The Ninth Circuit Reluctantly Joins Majority of Courts in Mandating Escobar’s Two-Part Test for Implied Certification

Robyn N. Burrows

Over two years ago, the Supreme Court in Universal Health Servs. v. U.S. ex rel. Escobar, 136 S. Ct. 1989 (2016) upheld the implied certification theory of liability under the federal False Claims Act (“FCA”). Applying a two-part test, the Court stated that implied liability would attach where “at least two conditions” are satisfied: (1) the claim makes specific representations about goods or services provided and (2) the defendant’s failure to disclose noncompliance with a material statutory, regulatory, or contractual requirement renders those representations “misleading half-truths.” Courts interpreting Escobar have disagreed as to whether this two-part test is the exclusive means for establishing liability under the implied certification theory, or whether other circumstances might also trigger liability. For example, several courts have noted that Escobar’s reference to “at least two conditions” implies that other, unspecified factors might also be sufficient to create an implied certification claim. The Fourth Circuit, along with several other district courts, have adopted this more liberal view. Most other circuits that have addressed this issue, however, have found the two-part test to be mandatory. The First, Third, Fifth, and Seventh Circuits, as well as many district courts, have either explicitly or implicitly held that Escobar’s two-part test is the exclusive means of establishing implied certification. Continue reading “The Ninth Circuit Reluctantly Joins Majority of Courts in Mandating Escobar’s Two-Part Test for Implied Certification”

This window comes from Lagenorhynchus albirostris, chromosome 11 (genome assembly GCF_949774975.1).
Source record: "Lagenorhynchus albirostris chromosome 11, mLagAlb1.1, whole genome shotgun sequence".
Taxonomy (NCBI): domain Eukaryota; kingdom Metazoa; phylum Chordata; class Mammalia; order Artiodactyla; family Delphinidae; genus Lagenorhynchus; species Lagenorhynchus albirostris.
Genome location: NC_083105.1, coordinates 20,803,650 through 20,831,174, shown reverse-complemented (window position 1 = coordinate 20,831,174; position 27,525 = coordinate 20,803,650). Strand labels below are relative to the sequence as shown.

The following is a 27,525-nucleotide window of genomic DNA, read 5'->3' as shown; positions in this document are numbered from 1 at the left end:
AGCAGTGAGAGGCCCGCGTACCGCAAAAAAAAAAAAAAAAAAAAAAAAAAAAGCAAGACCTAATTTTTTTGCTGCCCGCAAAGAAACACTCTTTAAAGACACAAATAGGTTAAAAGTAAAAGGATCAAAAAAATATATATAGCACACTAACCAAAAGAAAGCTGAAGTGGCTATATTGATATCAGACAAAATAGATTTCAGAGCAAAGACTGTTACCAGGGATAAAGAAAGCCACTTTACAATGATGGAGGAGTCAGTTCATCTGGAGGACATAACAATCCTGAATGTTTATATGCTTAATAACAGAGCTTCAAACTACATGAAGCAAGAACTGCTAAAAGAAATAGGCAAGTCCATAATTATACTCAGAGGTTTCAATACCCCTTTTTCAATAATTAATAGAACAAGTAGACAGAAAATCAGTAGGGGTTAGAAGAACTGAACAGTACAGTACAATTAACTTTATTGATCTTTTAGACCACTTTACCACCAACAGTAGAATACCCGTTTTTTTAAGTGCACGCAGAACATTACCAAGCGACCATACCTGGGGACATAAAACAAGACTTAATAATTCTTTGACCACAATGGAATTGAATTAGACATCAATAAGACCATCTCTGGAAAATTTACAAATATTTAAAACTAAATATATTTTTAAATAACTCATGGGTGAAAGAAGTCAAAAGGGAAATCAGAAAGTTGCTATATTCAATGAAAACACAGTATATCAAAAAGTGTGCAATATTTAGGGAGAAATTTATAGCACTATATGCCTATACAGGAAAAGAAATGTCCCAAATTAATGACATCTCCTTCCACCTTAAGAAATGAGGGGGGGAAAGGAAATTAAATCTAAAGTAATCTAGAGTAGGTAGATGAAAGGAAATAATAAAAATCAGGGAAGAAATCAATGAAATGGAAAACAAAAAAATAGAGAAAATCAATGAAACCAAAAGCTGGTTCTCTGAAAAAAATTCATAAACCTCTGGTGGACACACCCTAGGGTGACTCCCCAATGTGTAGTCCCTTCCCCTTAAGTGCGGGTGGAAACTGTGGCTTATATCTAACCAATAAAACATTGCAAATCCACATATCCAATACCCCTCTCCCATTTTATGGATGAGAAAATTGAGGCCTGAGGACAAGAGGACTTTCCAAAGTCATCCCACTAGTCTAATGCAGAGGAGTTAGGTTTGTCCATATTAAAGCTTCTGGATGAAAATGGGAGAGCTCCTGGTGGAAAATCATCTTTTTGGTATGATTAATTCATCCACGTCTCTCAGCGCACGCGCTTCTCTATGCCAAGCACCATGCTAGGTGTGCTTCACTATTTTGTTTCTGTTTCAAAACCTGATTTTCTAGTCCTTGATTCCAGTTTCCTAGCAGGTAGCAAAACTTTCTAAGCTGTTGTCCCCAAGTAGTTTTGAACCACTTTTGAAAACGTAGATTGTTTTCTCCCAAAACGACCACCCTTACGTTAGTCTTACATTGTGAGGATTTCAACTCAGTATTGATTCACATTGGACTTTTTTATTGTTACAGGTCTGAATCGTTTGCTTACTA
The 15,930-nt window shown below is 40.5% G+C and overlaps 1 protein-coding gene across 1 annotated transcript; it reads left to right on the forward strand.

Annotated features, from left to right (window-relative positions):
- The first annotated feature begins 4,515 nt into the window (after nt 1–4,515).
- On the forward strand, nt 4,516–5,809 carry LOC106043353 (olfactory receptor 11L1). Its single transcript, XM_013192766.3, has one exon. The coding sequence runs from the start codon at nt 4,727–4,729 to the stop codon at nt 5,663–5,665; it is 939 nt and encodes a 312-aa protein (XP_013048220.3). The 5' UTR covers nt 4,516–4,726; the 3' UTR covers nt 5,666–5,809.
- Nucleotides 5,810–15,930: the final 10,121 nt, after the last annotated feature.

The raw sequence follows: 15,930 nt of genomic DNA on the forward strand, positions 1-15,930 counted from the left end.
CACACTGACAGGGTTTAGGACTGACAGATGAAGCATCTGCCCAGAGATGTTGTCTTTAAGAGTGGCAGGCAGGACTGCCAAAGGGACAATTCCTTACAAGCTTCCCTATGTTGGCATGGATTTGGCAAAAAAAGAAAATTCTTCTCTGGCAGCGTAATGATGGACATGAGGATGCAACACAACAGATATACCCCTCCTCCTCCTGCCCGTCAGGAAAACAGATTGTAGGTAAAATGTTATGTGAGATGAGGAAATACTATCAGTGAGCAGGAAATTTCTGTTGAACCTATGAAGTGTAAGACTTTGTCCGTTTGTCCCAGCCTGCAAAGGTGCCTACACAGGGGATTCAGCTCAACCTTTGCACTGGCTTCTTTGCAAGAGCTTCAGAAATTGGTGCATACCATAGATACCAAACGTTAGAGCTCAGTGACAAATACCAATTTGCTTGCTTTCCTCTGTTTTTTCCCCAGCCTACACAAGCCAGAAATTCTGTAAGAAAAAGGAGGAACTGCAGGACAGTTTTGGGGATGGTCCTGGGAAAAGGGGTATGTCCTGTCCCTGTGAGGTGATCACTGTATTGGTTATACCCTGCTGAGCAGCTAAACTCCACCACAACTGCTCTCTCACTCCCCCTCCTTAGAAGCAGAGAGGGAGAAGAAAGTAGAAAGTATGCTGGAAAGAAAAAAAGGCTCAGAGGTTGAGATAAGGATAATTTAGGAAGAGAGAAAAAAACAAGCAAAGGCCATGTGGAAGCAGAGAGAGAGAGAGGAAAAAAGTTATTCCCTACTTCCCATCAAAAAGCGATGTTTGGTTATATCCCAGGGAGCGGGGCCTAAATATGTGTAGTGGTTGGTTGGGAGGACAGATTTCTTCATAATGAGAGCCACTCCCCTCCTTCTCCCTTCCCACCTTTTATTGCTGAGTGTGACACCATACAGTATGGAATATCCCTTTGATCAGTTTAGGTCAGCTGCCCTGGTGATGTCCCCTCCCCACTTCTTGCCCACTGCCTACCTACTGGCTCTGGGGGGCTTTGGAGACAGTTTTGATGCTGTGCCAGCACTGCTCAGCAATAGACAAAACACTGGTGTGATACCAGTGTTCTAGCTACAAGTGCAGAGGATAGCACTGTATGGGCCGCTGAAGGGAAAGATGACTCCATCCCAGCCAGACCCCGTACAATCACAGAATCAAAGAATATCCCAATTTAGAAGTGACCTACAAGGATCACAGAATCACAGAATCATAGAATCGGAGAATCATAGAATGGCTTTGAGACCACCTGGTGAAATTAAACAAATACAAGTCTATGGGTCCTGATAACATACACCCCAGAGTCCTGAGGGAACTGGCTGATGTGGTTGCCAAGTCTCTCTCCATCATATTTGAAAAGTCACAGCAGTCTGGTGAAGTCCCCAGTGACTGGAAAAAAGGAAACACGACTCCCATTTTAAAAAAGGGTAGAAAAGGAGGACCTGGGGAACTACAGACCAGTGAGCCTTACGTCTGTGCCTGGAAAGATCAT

Another Banner Year for False Claims Act Recoveries Signals More of the Same for 2018

Justin A. Chiarodo and Sara N. Gerber

The Department of Justice (“DOJ”) reported $3.7 billion in False Claims Act (“FCA”) settlements and judgments for fiscal year 2017, the 8th straight year of 3-plus-billion-dollar recoveries and 700-plus new cases filed. Healthcare, mortgage, and procurement fraud once again dominated recoveries. This article analyzes DOJ’s FCA statistics, and includes our predictions for continued strong enforcement in 2018. Continue reading “Another Banner Year for False Claims Act Recoveries Signals More of the Same for 2018”

Disaster Relief Contracting: How to Avoid the Pitfalls

Justin A. Chiarodo and Stephanie M. Harden

Hurricane Harvey’s damage to Texas and other areas is virtually unprecedented and is already estimated to be in the tens of billions of dollars. And Hurricane Irma, hurtling towards Florida, could likewise cause catastrophic damage. Though every disaster presents unique recovery challenges, a common theme in disaster relief efforts is the key role of the Federal Emergency Management Administration (“FEMA”) and a federal law known as the Stafford Act. Contractors eager to assist with relief and rebuilding efforts should pay close attention to the legal landscape underpinning the public funding behind disaster relief efforts, particularly given the scrutiny these efforts will receive in the wake of Hurricane Katrina. Continue reading “Disaster Relief Contracting: How to Avoid the Pitfalls”